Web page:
For example, after Vronsky and Anna’s first erotic encounter at the train station, Vronsky visits Stiva and when he learns Anna is there, he tries to flee. Yet he wanted to see her again intensely. The narrator says: “he raised his eyes, saw her, and something ashamed and frightened appeared in his expression;” then when Stiva tries “loudly” to usher Vronsky in, we are told his was a “soft, gentle and calm voicing … declining.” Anna blushes and thinks she understands why he came to Stiva’s and and then didn’t come in. But all she says is “he thought it was late.” At the dance it is Kitty’s jealous POV which thinks “Anna was drunk with the wine of rapture she inspired”. It’s not the admiration of the crowd, Kitty thinks, “but the rapture of one man. Each time he spoke with Anna, her eyes flashed with a joyful light and a smile of happiness curved her red lips.” Vronsky “wishes to fall down before” Anna, and “in his glance there was only obedience and fear.” His glance seems to say he wants “to save himself:” “There was an expression on his face that she had never seen before” There’s an “irrepressible tremulous light in [Anna’s] eyes and [her] smile burned him as she said it.” Then it’s the narrator and Anna who “feel themselves alone and this crowded ballroom.” Again from Kitty on Vronsky’s face “that expression of lostness and obedience that had so struck her, like the expression of an intelligent dog when it feels guilty”. Kitty finds “something alien and demonic” in Anna. Earlier Kitty had seen that Anna was “serious,” had a “sad expression” on her face; “in her some other higher world of interests, inaccessible to her, complex and poetic.” We should recall that Vronsky grieves in mortification when Anna loves Karenin during the childbirth, and shoots himself in the chest afterwards, does attempt to remain faithful to Anna until her crazed needy vulnerability hazes him ceaselessly for a peace of mind (“repos” in French) not in him to give himself, much less anyone else.

For several other nuanced close readings across the book see the Trollope and his Contemporaries archives.

After the lovers flee, Vronsky is intensely desirous to believe he and Anna will be accepted and to do all he can to promote this. He needs this. He tries his sister-in-law but she says she can’t visit them; the sleazy amoral Betsy comes stays briefly and offers a return visit at a specific time, Anna knows that means that Betsy will set up the evevning so that no one who matters will be there, and says, that is precisely the time she cannot come (this is kept in the 1977 BBC AK), and Betsy sends a note she is sorry she will not see Anna and Vronsky before they leave.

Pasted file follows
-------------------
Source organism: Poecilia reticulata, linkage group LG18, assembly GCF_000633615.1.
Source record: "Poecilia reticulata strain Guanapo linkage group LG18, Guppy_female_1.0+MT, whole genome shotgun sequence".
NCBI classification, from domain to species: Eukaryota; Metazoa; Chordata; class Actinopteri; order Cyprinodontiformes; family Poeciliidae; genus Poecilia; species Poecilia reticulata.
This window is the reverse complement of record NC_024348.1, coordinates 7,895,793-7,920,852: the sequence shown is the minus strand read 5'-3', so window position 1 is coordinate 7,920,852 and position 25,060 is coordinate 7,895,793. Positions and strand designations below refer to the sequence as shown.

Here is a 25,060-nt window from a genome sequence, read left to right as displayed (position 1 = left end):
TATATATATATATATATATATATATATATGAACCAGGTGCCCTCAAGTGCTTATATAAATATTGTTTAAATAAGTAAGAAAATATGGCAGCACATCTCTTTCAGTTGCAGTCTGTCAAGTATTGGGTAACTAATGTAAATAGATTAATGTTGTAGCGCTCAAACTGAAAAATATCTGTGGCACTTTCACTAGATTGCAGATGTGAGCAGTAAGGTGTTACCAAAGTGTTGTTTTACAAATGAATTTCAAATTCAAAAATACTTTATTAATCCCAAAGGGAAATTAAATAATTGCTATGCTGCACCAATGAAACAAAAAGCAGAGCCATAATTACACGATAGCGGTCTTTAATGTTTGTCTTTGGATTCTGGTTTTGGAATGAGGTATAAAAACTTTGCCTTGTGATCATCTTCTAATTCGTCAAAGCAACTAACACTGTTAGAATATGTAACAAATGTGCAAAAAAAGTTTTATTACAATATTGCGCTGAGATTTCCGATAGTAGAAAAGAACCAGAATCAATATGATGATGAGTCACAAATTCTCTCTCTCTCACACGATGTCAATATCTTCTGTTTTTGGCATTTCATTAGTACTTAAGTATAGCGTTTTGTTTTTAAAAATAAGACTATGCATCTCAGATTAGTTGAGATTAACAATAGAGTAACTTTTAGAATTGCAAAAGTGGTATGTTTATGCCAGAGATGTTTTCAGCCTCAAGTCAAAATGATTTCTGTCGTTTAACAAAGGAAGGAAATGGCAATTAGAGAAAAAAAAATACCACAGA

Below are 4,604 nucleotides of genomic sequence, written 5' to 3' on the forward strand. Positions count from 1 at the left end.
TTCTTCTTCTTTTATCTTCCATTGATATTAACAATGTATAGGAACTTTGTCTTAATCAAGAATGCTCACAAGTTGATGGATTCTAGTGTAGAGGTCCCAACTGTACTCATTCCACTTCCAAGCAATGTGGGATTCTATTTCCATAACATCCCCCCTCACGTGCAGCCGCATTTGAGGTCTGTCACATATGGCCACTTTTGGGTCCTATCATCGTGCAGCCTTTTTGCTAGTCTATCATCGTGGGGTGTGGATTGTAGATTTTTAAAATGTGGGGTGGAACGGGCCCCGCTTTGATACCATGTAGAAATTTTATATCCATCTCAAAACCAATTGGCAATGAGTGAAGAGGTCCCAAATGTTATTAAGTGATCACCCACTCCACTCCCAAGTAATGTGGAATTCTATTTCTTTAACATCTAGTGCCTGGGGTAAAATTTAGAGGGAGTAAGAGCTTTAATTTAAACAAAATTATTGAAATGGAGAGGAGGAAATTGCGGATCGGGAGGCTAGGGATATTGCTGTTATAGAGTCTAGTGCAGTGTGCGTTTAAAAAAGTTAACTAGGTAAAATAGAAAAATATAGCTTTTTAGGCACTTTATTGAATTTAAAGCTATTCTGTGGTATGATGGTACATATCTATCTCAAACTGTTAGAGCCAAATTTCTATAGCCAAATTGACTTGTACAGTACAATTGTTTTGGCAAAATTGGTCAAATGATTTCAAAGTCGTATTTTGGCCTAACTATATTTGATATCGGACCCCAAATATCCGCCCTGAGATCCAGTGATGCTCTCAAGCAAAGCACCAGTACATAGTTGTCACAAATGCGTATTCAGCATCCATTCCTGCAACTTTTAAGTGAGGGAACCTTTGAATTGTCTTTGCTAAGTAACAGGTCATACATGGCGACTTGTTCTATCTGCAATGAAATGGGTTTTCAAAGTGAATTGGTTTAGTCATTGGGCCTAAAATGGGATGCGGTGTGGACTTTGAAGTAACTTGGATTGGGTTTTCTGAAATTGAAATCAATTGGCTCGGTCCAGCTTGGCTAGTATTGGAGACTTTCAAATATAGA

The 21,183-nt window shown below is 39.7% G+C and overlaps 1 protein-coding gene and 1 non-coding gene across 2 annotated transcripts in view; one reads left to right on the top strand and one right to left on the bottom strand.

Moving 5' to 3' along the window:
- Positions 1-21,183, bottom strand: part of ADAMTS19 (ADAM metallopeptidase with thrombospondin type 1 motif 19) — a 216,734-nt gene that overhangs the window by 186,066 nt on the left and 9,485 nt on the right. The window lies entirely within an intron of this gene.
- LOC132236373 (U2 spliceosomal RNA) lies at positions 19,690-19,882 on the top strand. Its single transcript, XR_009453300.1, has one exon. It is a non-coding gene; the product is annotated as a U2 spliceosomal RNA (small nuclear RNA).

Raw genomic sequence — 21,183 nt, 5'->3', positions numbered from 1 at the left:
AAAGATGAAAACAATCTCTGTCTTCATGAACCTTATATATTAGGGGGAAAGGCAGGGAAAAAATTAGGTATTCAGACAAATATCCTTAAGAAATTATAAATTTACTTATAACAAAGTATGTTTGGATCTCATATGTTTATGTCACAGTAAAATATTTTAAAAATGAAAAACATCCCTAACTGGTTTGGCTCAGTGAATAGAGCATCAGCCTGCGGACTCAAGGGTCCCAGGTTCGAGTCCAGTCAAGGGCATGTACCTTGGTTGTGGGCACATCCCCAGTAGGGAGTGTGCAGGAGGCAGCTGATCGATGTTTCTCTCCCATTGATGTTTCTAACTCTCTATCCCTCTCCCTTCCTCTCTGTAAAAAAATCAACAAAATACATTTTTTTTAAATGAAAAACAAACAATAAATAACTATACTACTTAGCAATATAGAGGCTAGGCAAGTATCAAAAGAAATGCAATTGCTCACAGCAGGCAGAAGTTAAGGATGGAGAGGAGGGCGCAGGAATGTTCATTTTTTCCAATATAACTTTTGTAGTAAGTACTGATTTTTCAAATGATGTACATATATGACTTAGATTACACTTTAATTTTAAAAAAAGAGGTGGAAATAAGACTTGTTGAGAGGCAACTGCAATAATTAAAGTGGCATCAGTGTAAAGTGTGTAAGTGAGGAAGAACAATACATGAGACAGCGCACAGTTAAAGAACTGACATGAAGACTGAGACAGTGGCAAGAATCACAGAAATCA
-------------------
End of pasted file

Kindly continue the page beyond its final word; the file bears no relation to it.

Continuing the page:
Key incidents in the Vronsky threads:

Before he and Anna consummate their love at the racrtrack. First, where Vronsky goes into the stable to look at his prize horse. It seems to me the mood of the felt detail makes an analogy with Anna, and the way Vronsky rouses, pets, and soothes the horse is analogous to the we are to imagine he rouses, pets and soothes Anna. Emphasis is laid elsewhere on how calm and gentle he can be and still convey physical strength. Calm down, calm down he says to the horse. Tolstoy enters into the consciousness of the horse without having to make thoughts for it: lean head, shining merry eyes, nose widening, flaring. The English jockey tells Vronsky too he must not be upset when he rides – and he does become upset because Karenin (I half remember) shows up and Anna must move to her husband’s place.

It’s a very subtle far more carefully version of what Trollope shows us in Burgo Fitzgerald vis-a-vis Lady Glencora Palliser. Trollope is coarses, not as subtle — Burgo will mistreat the horse, pressure it too much despite his fondness for it – -the fondness is seen as a distance as about what it’s worth (the money).